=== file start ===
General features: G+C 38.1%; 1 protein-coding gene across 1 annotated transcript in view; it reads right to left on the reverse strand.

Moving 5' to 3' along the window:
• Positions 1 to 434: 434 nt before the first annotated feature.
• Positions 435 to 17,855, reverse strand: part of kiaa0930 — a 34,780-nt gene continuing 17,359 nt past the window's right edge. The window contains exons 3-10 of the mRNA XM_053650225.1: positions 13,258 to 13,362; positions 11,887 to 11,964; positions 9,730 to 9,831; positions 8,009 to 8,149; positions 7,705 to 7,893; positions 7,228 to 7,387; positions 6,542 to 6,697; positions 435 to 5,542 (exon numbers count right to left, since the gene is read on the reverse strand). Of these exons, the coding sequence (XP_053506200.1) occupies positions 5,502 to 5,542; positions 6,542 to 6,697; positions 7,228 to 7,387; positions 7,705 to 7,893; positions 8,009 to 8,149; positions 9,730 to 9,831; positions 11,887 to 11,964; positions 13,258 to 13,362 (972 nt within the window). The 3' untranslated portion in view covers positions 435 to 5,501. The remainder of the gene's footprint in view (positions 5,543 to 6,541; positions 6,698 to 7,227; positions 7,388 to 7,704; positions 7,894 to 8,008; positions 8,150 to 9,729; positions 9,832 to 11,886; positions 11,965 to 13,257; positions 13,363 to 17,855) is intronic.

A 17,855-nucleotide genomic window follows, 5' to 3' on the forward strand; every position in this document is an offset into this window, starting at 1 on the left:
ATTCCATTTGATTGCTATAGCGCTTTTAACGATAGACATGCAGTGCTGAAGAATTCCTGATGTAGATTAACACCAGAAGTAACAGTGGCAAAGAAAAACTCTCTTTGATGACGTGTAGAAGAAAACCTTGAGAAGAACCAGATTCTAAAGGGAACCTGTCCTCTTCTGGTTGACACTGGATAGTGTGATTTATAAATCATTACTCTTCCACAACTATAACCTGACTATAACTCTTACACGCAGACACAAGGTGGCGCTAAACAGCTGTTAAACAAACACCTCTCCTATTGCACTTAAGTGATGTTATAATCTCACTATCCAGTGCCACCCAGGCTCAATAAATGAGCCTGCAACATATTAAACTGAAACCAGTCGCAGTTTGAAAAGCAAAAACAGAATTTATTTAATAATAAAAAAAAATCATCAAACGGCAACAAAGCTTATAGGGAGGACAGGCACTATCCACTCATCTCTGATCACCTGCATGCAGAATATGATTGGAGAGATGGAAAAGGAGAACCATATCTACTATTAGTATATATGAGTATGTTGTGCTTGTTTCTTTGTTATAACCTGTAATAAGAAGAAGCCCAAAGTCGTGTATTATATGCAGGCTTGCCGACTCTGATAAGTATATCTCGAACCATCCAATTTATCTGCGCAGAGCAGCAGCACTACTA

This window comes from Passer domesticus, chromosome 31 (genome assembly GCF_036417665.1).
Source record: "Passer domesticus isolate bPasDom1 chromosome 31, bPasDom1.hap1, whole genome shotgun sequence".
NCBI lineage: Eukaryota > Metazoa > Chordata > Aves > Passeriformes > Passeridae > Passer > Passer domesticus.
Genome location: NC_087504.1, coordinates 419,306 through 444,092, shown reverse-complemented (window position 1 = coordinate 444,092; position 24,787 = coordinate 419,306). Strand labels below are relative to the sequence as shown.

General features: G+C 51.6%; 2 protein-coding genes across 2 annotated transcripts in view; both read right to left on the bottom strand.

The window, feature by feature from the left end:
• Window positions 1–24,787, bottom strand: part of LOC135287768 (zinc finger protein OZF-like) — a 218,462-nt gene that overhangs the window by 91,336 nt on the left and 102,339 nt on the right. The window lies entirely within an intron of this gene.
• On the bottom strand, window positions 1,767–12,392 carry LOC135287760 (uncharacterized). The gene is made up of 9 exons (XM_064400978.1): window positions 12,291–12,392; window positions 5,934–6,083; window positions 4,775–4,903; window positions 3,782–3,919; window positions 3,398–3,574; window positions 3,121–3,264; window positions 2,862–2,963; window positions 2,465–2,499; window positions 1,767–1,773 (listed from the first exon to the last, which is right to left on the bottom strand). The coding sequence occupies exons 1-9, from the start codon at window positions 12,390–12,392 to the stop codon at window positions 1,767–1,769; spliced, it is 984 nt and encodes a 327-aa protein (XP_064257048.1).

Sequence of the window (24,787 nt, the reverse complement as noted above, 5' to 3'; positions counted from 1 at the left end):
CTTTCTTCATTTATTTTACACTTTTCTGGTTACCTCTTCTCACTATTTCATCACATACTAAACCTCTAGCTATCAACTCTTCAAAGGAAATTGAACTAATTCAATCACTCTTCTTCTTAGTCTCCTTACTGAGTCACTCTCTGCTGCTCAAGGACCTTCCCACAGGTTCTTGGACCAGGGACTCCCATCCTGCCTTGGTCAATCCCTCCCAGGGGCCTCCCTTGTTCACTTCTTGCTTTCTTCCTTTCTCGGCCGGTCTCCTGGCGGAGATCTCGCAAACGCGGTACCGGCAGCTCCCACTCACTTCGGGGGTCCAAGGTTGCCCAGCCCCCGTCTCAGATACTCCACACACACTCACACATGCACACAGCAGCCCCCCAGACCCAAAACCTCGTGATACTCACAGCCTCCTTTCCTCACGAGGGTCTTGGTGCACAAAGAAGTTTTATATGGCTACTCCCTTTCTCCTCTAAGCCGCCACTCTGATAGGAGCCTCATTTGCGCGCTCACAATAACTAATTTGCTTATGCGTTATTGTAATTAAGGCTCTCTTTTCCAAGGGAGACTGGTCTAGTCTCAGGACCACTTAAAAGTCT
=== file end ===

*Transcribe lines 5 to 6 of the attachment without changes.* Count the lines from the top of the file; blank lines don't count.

A 17,855-nucleotide genomic window follows, 5' to 3' on the forward strand; every position in this document is an offset into this window, starting at 1 on the left:
ATTCCATTTGATTGCTATAGCGCTTTTAACGATAGACATGCAGTGCTGAAGAATTCCTGATGTAGATTAACACCAGAAGTAACAGTGGCAAAGAAAAACTCTCTTTGATGACGTGTAGAAGAAAACCTTGAGAAGAACCAGATTCTAAAGGGAACCTGTCCTCTTCTGGTTGACACTGGATAGTGTGATTTATAAATCATTACTCTTCCACAACTATAACCTGACTATAACTCTTACACGCAGACACAAGGTGGCGCTAAACAGCTGTTAAACAAACACCTCTCCTATTGCACTTAAGTGATGTTATAATCTCACTATCCAGTGCCACCCAGGCTCAATAAATGAGCCTGCAACATATTAAACTGAAACCAGTCGCAGTTTGAAAAGCAAAAACAGAATTTATTTAATAATAAAAAAAAATCATCAAACGGCAACAAAGCTTATAGGGAGGACAGGCACTATCCACTCATCTCTGATCACCTGCATGCAGAATATGATTGGAGAGATGGAAAAGGAGAACCATATCTACTATTAGTATATATGAGTATGTTGTGCTTGTTTCTTTGTTATAACCTGTAATAAGAAGAAGCCCAAAGTCGTGTATTATATGCAGGCTTGCCGACTCTGATAAGTATATCTCGAACCATCCAATTTATCTGCGCAGAGCAGCAGCACTACTA